The thing is, representation matters, and one of the worst things that this kind of narrative does is that it expects an LGBTQ audience to be satisfied with the bare minimum. When this bare minimum is not met with automatic praise and thanks, the audience is punished in any number of ways, from a producer’s social media snarkery to claims by the mainstream media that the darned homosexuals just aren’t grateful enough. Even the smallest amount of negative reaction is cited as reason enough to not bother with such a storyline in the future.
It’s sort of like showing up to Thanksgiving having said you’d bring green bean casserole, except you brought a single green bean on a paper plate. Even though this will obviously not feed any of the other guests and barely counts as a green bean casserole, you sneer at those who are protesting, telling them that they never specified what a green bean casserole is and besides that, they’re being whiny babies. You wave the single limp green bean in the air and tell them that it’s obvious they’ll never be happy, that they’re complaining for the sake of complaining and that it’s no wonder they don’t get to eat quality green bean casserole because nobody wants to share green bean casserole with such an aggressive and unfriendly group. In other words, making a character bisexual only to immediately write them out of the show makes me feel like shoving a green bean up someone’s nose.
So nope, I’m not going to recap this show anymore. We have a strict policy on Autostraddle that we only recap television shows that feature canon queer characters, and Once Upon A Time no longer qualifies as such. Even if Mulan reappeared riding a pansexual unicorn with rainbow flags a-blazin’, I can’t imagine she’d be getting a very fair storyline. Aurora’s pregnant by and living with Prince Philip, the physical manifestation of “no homo.” Any queer romantic interest would have to be introduced as a new character, as every other character on the show is either in a heterosexual relationship, implied to soon be entering a heterosexual relationship or too young. Something tells me that Once Upon A Time has no intention of disrupting their pattern of making heteronormative baby-raisin’ the gold standard of living.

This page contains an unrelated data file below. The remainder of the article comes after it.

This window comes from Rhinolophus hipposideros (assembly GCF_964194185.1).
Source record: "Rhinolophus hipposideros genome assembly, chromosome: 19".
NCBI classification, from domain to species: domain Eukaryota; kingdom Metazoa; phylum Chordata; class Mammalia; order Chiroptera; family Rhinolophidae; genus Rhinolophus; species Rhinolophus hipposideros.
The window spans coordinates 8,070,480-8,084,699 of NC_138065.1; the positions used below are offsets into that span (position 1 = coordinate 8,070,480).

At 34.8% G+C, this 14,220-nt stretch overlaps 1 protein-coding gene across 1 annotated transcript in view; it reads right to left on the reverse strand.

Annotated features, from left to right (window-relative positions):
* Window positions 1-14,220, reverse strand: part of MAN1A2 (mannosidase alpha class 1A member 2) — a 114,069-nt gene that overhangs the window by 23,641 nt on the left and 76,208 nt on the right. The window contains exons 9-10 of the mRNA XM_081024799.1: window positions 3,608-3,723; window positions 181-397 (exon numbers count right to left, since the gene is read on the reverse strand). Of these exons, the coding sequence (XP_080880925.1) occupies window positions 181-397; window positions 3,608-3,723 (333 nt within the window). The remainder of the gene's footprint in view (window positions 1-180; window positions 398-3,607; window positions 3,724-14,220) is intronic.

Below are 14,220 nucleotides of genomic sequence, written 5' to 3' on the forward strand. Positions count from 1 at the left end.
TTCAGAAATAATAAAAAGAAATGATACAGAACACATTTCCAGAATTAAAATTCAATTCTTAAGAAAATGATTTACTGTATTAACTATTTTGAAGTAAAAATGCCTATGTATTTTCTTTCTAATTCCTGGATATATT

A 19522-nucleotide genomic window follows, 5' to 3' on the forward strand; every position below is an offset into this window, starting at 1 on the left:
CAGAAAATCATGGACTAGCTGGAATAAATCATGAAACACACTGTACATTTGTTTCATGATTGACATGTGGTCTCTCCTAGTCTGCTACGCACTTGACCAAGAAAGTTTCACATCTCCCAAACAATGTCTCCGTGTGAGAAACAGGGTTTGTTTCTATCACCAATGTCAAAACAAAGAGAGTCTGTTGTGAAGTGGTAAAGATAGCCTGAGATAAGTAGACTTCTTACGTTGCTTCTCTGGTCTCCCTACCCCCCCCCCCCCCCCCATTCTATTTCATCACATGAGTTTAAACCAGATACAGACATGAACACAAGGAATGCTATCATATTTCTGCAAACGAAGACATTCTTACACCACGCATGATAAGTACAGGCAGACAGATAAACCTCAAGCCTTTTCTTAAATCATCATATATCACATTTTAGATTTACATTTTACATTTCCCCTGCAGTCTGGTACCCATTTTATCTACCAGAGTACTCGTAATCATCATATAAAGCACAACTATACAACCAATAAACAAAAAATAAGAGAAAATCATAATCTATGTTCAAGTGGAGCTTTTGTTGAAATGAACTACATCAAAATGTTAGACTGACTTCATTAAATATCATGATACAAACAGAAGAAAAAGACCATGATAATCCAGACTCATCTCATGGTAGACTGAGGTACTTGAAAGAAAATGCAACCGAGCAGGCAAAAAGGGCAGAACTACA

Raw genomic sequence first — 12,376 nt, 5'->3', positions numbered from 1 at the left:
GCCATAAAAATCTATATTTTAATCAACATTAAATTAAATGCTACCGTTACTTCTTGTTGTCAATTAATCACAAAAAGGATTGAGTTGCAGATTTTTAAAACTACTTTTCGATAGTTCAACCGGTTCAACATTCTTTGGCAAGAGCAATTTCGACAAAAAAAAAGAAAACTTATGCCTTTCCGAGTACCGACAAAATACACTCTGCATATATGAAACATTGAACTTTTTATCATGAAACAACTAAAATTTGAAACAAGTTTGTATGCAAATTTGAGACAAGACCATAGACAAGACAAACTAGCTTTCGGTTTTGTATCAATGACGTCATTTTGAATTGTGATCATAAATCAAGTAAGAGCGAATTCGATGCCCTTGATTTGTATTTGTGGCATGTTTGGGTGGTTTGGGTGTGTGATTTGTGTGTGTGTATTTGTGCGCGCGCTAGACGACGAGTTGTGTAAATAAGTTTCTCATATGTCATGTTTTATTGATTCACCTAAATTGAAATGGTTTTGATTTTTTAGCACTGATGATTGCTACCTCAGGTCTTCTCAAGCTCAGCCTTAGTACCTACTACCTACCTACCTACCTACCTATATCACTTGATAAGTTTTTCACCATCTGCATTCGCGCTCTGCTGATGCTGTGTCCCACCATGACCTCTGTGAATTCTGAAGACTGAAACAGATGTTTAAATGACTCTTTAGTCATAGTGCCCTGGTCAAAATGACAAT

I’m not saying we can’t engage with problematic material. On the contrary, problematic material is sometimes hilariously entertaining to engage with when you see that its claims to foundations are actually mounds of cheese whiz. I love that fans have deliciously queered this deserving show with a heaping serving of femslash. It’s just that I can’t do the same, because it wouldn’t be true to the rules of our site, and it’s just not something I want to keep giving our precious queer media time to when it all it does is bite us in the backside.
I begged the editors to let me write about this show when Mulan had her moment because I thought Mulan would continue to be having moments. Each time I dragged myself through an increasingly terrible episode, I wondered why the whole reason I was recapping wasn’t there and if it was worth recapping at all. Should we as the queer media be giving our time and promotional space to works of media that participate in this kind of poor behavior? Fun as it was to mercilessly tear this show apart, the buck stops here. It really doesn’t deserve any more of our site’s attention because it certainly doesn’t deserve our gratitude. But that fanfiction, have mercy. You keep that fanfiction up, y’all.